Your essential update on the week in health
HSJ Catch Up
This new weekly email gives HSJ subscribers a vital update on the biggest stories from the last week in health. If you have been out of the office or otherwise just too busy to keep up, HSJ Catch Up will ensure you are still in the know.
Major changes in NHS finances to happen
In his speech at the NHS Confederation conference, Simon Stevens said there would be a “re-set” on NHS finances next month. As HSJ reported, this is expected to be a major intervention, with substantial input from government.
In our finance expert briefing, David Williams writes that while HSJ reporters were at Confed they “detected from many senior leaders a profound unease about what next month will bring. There was a palpable sense of the collective breath being held”.
Mr Stevens said he was trying to send a “Bat signal” to let people know a significant move was coming up. A new post-spending review deal is in the process of being agreed between NHS England, NHS Improvement, the Treasury and Number 10. That and purdah (lifted on Friday) have prevented much being said openly to date.
The future of hospital chains
In last week’s expert briefing on new models of care, HSJ’s David Williams set out eight policy questions on hospital chains that need answering.
This week, the leading architect of hospital chains, Sir David Dalton, has answered them.
Sir David said: “The group must be capable of functioning when one or more local organisations has a poor rating or experiences poor performance.
“Otherwise there is no incentive for groups to support troubled organisations. I would expect similar CQC inspection arrangements to those currently in place in non-NHS groups/chains.”
Sir David’s thoughts are reproduced in full in this week’s edition of What’s New In Care Models.
Directors under pressure from regulators to agree to financial control totals
Finance directors in the NHS are being put under pressure from NHS regulators to agree to overly optimistic financial assumptions and to agree to “fundamentally unsustainable” financial control totals for 2016-17, according to a leaked letter authored by the boss of the Chartered Institute for Public Finance and Accountancy.
The letter said concerns had been raised “by CIPFA members across the health sector regarding the external pressure which is being placed on them by health regulators. Among their number are members who have been involved in the transaction reviews over year-end 2015-16 and those who are struggling to sign up to control totals for 2016-17.”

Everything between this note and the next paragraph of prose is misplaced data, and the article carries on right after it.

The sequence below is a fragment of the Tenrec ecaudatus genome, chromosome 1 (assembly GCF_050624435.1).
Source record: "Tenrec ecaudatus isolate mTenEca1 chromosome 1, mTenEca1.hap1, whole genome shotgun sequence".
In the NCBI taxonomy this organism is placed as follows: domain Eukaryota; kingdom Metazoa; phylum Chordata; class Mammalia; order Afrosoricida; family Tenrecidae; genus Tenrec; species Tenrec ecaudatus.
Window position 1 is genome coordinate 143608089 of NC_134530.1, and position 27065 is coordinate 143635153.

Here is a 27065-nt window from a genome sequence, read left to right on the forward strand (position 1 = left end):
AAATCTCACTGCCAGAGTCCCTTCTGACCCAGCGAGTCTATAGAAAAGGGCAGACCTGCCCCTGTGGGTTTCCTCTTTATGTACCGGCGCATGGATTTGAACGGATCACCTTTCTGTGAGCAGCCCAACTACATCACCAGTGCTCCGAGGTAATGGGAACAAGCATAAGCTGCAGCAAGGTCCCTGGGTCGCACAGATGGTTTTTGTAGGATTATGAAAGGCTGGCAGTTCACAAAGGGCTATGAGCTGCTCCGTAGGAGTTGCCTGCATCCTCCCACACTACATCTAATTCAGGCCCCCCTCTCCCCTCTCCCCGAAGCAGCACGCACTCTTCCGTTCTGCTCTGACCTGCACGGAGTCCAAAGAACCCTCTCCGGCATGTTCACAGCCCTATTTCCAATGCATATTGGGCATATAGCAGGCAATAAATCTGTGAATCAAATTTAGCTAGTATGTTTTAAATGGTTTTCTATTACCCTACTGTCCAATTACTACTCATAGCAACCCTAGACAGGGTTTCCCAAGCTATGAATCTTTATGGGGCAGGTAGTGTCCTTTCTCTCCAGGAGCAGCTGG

The debate behind CCGs
No CCGs have merged since they were unofficially banned in April 2014, and NHS England has not said it will now allow mergers (well, it has behind the scenes, but formally it hasn’t).
Last week ago HSJ editor Alastair McLellan published an editorial with the headline “Many CCGs are not fit for purpose and must be reorganised”.
A few days later at the NHS Confederation conference, NHS England non-executive director Lord Victor Adebowale said STPs were not a response to the fact that in most health economies, CCGs were not able to fix underlying problems. That seems odd, because if CCGs are on the verge of fixing those underlying problems, then why on earth did NHS England bother with all this flapping about with STPs? (Lord Victor has since admitted to not reading the leader he disputed.)
NHS Clinical Commissioners co-chair Graham Jackson, also chair of Aylesbury Vale CCG (which, incidentally, wants to merge with its neighbour), has written a direct response to Alastair’s piece.
Dr Jackson accuses HSJ of “very unhelpful rhetoric…claiming firstly that what is really needed in the NHS is another structural reorganisation and secondly that sustainability and transformation plans can effectively be seen as replacements for clinical commissioning groups”.
The editor points out beneath the article that he didn’t quite ask for a wholesale reorganisation and didn’t say CCGs would disappear.
Possible structural change in STPs and LDRs
There are 44 sustainability and transformation plans, and, at last count, 83 local digital roadmap groups.
This situation, admitted Paul Rice, NHS England’s head of digital strategy, at a Westminster Health Forum event on Wednesday, is a “mismatch” that needs to be “worked” on.
The lack alignment between the all-important STPs and their digital counterparts – the LDRs – which involve drawing up blueprints for paperless at the point of care services by 2020 is a problem.
Mr Rice did not elaborate on what exactly needs to be done, but Beverley Bryant, now at NHS Digital but until last month NHS England’s director of digital technology, told HSJ in April that any restructuring to LDR footprints would be a “local decision”.
STPs could face mental health veto
Two NHS England directors have warned that local sustainibility and transformation plans could be rejected if they cannot show how they would improve mental health services.
The national director for mental health, Claire Murdoch – who also leads Central and North West London FT – told a session at the NHS Confederaion conference last week: “I think that it’s the job of NHS England and NHS Improvement not to approve any STP, not to pass it, unless it can show the golden thread of early intervention, psychologically minded approaches to health and good services for people who have mental illness.”
The 44 STP footprint areas were asked to submit to their initial plans to NHS England by the end of the month.